However semaphore suffered from the need for skilled operators and expensive towers at intervals of ten to thirty kilometres. As a result of competition from the electrical telegraph, the last commercial line was abandoned in 1880. On 25 July 1837 the first commercial electrical telegraph was demonstrated by English inventor Sir William Fothergill Cooke, English scientist Sir Charles Wheatstone. Both inventors viewed their device as "an improvement to the electromagnetic telegraph" not as a new device. Samuel Morse independently developed a version of the electrical telegraph that he unsuccessfully demonstrated on 2 September 1837, his code was an important advance over Wheatstone's signaling method. The first transatlantic telegraph cable was completed on 27 July 1866, allowing transatlantic telecommunication for the first time; the conventional telephone was invented independently by Alexander Bell and Elisha Gray in 1876. Antonio Meucci invented the first device that allowed the electrical transmission of voice over a line in 1849.
However Meucci's device was of little practical value because it relied upon the electrophonic effect and thus required users to place the receiver in their mouth to "hear" what was being said. The first commercial telephone services were set-up in 1878 and 1879 on both sides of the Atlantic in the cities of New Haven and London. Starting in 1894, Italian inventor Guglielmo Marconi began developing a wireless communication using the newly discovered phenomenon of radio waves, showing by 1901 that they could be transmitted across the Atlantic Ocean; this was the start of wireless telegraphy by radio. Voice and music had little early success. World War I accelerated the development of radio for military communications. After the war, commercial radio AM broadcasting began in the 1920s and became an important mass medium for entertainment and news. World War II again accelerated development of radio for the wartime purposes of aircraft and land communication, radio navigation and radar. Development of stereo FM broadcasting of radio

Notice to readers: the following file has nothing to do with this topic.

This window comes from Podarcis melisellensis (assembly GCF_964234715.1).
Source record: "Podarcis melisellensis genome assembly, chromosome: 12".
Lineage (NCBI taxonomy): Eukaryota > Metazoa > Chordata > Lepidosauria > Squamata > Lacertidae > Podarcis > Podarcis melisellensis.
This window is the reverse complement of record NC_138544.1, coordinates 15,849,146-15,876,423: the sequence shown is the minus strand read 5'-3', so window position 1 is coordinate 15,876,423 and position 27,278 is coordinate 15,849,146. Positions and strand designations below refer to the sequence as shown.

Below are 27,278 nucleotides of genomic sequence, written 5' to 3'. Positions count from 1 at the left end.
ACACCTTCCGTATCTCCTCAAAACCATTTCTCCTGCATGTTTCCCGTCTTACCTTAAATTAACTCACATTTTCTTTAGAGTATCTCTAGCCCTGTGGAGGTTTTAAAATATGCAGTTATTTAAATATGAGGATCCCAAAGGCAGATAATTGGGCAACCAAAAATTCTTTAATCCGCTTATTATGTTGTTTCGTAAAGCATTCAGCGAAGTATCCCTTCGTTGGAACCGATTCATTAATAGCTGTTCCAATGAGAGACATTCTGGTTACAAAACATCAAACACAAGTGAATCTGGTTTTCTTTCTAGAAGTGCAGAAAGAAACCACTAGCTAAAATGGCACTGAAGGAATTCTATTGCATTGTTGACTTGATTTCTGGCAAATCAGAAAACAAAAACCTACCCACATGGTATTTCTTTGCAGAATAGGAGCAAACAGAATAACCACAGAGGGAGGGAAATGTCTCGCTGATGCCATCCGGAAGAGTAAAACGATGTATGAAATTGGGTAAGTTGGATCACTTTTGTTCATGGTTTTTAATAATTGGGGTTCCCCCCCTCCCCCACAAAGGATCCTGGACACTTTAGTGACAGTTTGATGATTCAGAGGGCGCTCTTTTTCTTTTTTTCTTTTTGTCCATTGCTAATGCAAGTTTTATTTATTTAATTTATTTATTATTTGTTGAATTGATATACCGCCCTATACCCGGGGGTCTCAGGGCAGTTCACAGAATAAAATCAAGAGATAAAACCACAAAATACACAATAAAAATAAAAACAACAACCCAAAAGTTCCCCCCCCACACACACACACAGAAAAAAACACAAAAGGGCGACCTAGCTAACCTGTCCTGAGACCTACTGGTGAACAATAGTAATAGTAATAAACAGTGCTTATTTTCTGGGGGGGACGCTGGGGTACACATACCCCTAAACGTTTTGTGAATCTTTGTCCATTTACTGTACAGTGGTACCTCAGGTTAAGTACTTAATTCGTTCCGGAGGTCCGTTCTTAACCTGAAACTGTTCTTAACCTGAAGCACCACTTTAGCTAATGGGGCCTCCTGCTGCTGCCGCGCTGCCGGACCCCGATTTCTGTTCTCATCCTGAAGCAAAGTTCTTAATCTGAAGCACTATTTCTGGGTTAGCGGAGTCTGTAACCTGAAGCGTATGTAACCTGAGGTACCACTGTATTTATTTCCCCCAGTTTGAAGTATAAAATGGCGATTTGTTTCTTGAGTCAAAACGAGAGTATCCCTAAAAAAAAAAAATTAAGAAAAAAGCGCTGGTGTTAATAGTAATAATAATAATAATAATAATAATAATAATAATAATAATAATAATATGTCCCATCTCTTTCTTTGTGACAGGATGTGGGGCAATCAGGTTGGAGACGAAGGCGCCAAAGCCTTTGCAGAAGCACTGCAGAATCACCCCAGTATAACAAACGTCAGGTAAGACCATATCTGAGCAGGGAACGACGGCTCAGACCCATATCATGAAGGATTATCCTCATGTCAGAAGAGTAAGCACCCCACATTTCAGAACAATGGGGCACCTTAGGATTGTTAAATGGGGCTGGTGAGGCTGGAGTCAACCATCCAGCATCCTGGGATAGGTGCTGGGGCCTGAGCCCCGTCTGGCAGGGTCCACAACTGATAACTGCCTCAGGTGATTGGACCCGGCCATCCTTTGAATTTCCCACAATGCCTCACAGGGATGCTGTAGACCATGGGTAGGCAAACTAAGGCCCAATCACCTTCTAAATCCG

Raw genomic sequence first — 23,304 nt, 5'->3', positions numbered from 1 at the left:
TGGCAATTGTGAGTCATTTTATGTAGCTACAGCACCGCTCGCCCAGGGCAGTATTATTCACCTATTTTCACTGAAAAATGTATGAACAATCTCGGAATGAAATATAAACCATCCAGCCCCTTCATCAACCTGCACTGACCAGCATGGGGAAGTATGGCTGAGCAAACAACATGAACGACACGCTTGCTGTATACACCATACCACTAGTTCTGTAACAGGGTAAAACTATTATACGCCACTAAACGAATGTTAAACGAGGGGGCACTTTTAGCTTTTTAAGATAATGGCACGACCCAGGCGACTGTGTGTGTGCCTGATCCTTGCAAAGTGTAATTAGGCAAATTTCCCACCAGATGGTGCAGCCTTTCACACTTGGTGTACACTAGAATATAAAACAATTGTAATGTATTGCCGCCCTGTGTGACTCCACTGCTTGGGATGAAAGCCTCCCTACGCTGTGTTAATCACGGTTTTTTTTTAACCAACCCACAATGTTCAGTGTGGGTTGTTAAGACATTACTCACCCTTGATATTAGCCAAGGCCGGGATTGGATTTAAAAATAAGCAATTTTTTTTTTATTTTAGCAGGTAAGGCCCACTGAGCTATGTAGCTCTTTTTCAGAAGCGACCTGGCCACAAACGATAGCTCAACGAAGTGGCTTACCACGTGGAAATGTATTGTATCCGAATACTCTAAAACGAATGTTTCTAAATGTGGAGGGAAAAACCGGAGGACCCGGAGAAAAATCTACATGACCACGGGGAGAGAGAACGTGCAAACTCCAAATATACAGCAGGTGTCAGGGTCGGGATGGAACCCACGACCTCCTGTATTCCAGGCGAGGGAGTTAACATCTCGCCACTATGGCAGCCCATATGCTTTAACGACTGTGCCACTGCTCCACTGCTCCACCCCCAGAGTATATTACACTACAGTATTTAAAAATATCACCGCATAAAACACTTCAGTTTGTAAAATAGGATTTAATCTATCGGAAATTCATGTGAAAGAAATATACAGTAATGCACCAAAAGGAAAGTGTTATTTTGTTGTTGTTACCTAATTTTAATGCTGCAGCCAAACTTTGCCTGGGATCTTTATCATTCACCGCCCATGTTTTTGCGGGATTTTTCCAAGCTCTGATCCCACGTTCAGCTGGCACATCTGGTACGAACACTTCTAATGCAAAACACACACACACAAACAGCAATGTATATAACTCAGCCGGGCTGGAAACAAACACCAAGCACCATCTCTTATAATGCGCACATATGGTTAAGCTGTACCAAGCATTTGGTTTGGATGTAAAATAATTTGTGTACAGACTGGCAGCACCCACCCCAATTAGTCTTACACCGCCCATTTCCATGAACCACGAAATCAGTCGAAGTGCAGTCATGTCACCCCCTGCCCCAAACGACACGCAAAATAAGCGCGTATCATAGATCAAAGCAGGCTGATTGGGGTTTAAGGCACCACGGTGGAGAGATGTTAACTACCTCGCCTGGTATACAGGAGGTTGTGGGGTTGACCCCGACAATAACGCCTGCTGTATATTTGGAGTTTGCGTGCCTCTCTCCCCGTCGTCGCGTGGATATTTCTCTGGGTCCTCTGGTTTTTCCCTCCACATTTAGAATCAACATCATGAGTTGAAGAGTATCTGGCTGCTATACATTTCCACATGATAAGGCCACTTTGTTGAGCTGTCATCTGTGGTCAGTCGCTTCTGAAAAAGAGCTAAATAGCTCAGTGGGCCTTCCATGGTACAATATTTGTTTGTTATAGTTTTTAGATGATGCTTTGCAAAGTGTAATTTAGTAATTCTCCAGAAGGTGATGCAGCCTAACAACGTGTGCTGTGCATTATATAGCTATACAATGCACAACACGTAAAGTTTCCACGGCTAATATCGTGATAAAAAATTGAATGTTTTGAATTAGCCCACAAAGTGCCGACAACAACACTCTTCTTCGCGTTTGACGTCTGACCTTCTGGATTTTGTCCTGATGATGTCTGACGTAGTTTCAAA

Curaçao is a Lesser Antilles island in the southern Caribbean Sea and the Dutch Caribbean region, about 65 km north of the Venezuelan coast. It is a constituent country of the Kingdom of the Netherlands; the country was part of the Curaçao and Dependencies colony and is now formally called the Country of Curaçao. Curaçao has a population over 160,000 in an area of 444 km2 and its capital is Willemstad. Before the dissolution of the Netherlands Antilles on 10 October 2010, Curaçao was administered as the "Island Territory of Curaçao", one of five island territories of the former Netherlands Antilles. In the 16th and 17th centuries, sailors on long voyages would get scurvy from lack of vitamin C. According to some accounts, Portuguese sailors who were ill were left at the island now known as Curaçao; when their ship returned, they had recovered cured from scurvy after eating fruit with vitamin C. From on the Portuguese referred to this as Ilha da Curação. Another explanation is that it is derived from the Portuguese word for heart, referring to the island as a centre in trade.